Published July 15, 2013
| Associated Press
BOSTON – James "Whitey" Bulger is on trial in a 32-count racketeering indictment accusing him of a long list of crimes, including participating in 19 killings. Here's a look at the case against him, his defense and what's happening in the courtroom:
The 83-year-old Bulger, the alleged former leader of the Winter Hill Gang, was one of the nation's most wanted fugitives after he fled Boston in 1994. He was captured in 2011 in Santa Monica, Calif., where he had been living with his longtime girlfriend in a rent-controlled apartment. His early image as a modern-day Robin Hood who gave Thanksgiving dinners to working-class neighbors and kept drug dealers out of his South Boston neighborhood was shattered when authorities started digging up bodies.
Prosecutors questioned Bulger's former right-hand man, Kevin Weeks, who said he was a partner in the Winter Hill Gang for two decades. Weeks described watching Bulger kill three people in a house in South Boston, including 26-year-old Deborah Hussey, the daughter of the girlfriend of Bulger's partner, Stephen "The Rifleman" Flemmi. On Wednesday, a former state forensic anthropologist testified that remains found in Boston 13 years ago were those of three people Bulger is accused of killing. She also showed jurors photographers of the victims taken after their remains were found, causing relatives in the courtroom to wipe away tears.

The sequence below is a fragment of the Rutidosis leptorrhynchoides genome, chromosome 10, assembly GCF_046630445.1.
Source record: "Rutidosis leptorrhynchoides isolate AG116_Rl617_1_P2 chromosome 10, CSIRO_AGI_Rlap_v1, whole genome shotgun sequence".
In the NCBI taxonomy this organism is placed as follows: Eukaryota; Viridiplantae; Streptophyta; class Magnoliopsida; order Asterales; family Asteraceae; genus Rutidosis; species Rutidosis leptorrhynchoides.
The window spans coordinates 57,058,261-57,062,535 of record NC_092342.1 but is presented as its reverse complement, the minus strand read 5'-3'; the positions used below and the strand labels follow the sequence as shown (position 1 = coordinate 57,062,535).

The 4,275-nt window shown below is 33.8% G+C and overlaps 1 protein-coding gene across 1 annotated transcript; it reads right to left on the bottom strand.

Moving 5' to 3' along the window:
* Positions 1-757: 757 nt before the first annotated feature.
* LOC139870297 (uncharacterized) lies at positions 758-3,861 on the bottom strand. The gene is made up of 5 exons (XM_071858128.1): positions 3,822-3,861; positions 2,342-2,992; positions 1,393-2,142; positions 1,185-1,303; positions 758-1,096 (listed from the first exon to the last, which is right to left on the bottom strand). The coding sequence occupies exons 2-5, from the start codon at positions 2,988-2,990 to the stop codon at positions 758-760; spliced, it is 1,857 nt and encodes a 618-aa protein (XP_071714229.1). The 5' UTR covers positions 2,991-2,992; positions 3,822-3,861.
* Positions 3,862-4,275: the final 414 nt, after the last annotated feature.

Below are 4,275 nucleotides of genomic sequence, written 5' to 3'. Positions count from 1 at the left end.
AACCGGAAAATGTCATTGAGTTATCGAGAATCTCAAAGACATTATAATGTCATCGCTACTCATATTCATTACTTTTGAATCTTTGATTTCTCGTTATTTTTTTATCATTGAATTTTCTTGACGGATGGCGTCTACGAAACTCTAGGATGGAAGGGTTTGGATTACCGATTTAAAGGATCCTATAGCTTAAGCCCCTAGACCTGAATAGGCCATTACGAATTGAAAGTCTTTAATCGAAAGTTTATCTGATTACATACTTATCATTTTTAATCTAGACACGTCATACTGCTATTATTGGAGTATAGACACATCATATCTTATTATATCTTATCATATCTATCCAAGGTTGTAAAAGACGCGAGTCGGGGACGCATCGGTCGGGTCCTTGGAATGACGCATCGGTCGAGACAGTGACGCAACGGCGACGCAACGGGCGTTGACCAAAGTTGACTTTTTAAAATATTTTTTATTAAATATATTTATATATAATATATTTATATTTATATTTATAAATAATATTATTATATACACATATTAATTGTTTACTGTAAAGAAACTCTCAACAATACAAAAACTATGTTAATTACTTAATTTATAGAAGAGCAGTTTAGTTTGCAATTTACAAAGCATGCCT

Bulger lawyer J.W. Carney Jr. suggested that Weeks was a chronic liar who beat the system by striking a plea deal with prosecutors that resulted in him serving only five years in prison for aiding and abetting Bulger. Weeks acknowledged that Bulger gave envelopes filled with cash to numerous law enforcement officials to get tipped off to investigations and stay one step ahead of any indictments. The defense also asked the judge to suspend the trial for two days because Bulger was exhausted and they needed more time to prepare for the prosecution's forensic experts. The judge turned down the request but agreed to shorten the length of testimony on Thursdays.
Eleven men and seven women make up the panel of 12 regular jurors and six alternates.
During cross-examination by Bulger's lawyer, Weeks and Bulger had an angry, profanity-laced exchange after Weeks called Bulger and Flemmi "the two biggest rats," a reference to their alleged role as FBI informants. Judge Denise Casper warned Bulger to let his lawyers speak for him and Weeks to answer only the questions asked of him.